UNIX master server verification

Article:HOWTO46915  |  Created: 2011-03-24  |  Updated: 2011-03-25  |  Article URL http://www.symantec.com/docs/HOWTO46915
Article Type
How To


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Subject


UNIX master server verification

Use the following procedures to verify the UNIX master server:

  • Verify UNIX master server settings.

  • Verify which computers are permitted to perform authorization lookups.

  • Verify that the database is configured correctly.

  • Verify that the nbatd and nbazd processes are running.

  • Verify that the host properties are configured correctly.

The following table describes the verification process for the UNIX master server.

Table: Verification process for the UNIX master server

Process

Description

Verify UNIX master server settings

Determine in what domain a host is registered (where the primary authentication broker resides), and determine the name of the computer the certificate represents. Run bpnbat with -whoami with -cf for the master server's credential file. The server credentials are located in the /usr/openv/var/vxss/credentials/ directory.

For example:

    bpnbat -whoami -cf 
    /usr/openv/var/vxss/credentials/unix_master.company.com
    Name: unix_master.company.com
    Domain: NBU_Machines@unix_master.company.com
    Issued by: /CN=broker/OU=root@unix_master/O=vx
    Expiry Date: Oct 31 15:44:30 2007 GMT
    Authentication method: Veritas Private Security
    Operation completed successfully.

If the domain listed is not NBU_Machines@unix_master.company.com, or the file does not exist, consider running bpnbat -addmachine for the name in question (unix_master). Run this command on the computer that serves the NBU_Machines domain (unix_master).

Then, on the computer where we want to place the certificate (unix_master), run: bpnbat -loginmachine

Note:

When determining if a credential has expired, remember that the output displays the expiration time in GMT, not local time.

Note:

For the remaining procedures in this verification topic, assume that the commands are performed from a console window. The window in which the user identity is in question has run bpnbat -login using an identity that is a member of NBU_Security Admin. This identity is usually the first identity with which the security was set up.

Verify which computers are present in the authentication broker

To verify which computers are present in the authentication broker, log on as a member of the Administrators group and run the following command:

bpnbat -ShowMachines

The following command shows which computers you have run:

bpnbat -AddMachine

Verify which computers are permitted to perform authorization lookups

To verify which computers can perform authorization lookups, log on as root on the authorization broker and run the following command:

    bpnbaz -ShowAuthorizers
    ==========
    Type: User
    Domain Type: vx
    Domain:NBU_Machines@unix_master.company.com
    Name: unix_master.company.com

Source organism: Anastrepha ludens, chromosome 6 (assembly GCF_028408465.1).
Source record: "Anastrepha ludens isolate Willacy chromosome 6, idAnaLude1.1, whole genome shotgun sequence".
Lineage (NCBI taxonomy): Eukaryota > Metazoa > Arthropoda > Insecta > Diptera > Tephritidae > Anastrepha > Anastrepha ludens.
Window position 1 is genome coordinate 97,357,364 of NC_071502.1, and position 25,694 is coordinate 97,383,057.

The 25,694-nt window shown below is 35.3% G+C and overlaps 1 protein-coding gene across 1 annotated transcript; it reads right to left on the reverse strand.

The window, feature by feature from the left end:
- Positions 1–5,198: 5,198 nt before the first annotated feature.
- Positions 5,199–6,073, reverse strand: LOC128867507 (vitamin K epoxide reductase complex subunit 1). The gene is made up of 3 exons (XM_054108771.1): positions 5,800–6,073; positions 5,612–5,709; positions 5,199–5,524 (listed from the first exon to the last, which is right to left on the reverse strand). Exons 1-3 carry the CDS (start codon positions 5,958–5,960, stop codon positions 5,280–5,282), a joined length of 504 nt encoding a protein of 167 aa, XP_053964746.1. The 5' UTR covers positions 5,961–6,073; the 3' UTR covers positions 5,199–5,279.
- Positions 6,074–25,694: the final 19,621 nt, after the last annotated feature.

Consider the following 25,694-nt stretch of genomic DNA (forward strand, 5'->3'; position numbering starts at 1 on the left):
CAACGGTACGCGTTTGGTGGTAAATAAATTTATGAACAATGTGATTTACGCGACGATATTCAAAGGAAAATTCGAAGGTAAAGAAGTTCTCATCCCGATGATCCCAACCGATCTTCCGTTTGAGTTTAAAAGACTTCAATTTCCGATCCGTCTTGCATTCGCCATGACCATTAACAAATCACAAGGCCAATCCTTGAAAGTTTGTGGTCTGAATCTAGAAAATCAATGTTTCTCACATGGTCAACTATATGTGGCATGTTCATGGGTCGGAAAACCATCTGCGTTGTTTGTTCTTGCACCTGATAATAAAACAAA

==========
    Type: User
    Domain Type: vx
    Domain:NBU_Machines@unix_master.company.com
    Name: unix_media.company.com

    Operation completed successfully.

This command shows that unix_master and unix_media are permitted to perform authorization lookups. Note that both servers are authenticated against the same vx (Veritas Private Domain) Domain, NBU_Machines@unix_master.company.com.

If a master server or media server is not part of the list of authorized computers, run bpnbaz -allowauthorization <server_name> to add the missing computer.

Verify that the database is configured correctly

To make sure that the database is configured correctly, run bpnbaz -listgroups:

    bpnbaz -listgroups
    NBU_Operator
    NBU_Admin
    NBU_SAN Admin
    NBU_User
    NBU_Security Admin
    Vault_Operator
    Operation completed successfully.

If the groups do not appear, or if bpnbaz -listmainobjects does not return data, run bpnbaz -SetupSecurity.

Verify that the nbatd and nbazd processes are running

Run the ps command to ensure that the nbatd and nbazd processes are running on the designated host. If necessary, start them.

For example:

    ps -fed |grep vx
    root 10716  1  0   Dec 14 ?  0:02 /usr/openv/netbackup/bin/private/nbatd
    root 10721  1  0   Dec 14 ?  4:17 /usr/openv/netbackup/bin/private/nbazd

Verify that the host properties are configured correctly

In the Access Control host properties, verify that the NetBackup Authentication and Authorization property is set correctly. (The setting should be either Automatic or Required, depending on whether all of the computers use NetBackup Authentication and Authorization or not. If all computers do not use NetBackup Authentication and Authorization, set it to Automatic.

In the Access Control host properties, verify that the authentication domains on the list are spelled correctly. Also make sure that they point to the proper servers (valid authentication brokers). If all domains are UNIX-based, they should point to a UNIX machine that is running the authentication broker.

This process can also be verified in bp.conf using cat.

    cat bp.conf
    SERVER = unix_master
    SERVER = unix_media
    CLIENT_NAME = unix_master
    AUTHENTICATION_DOMAIN = company.com "default company 
     NIS namespace" 
    NIS unix_master 0
    AUTHENTICATION_DOMAIN = unix_master "unix_master password file" 
    PASSWD unix_master 0
    AUTHORIZATION_SERVICE = unix_master.company.com 0
    USE_VXSS = AUTOMATIC
    #

See About using NetBackup Access Control (NBAC)


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Article URL http://www.symantec.com/docs/HOWTO46915


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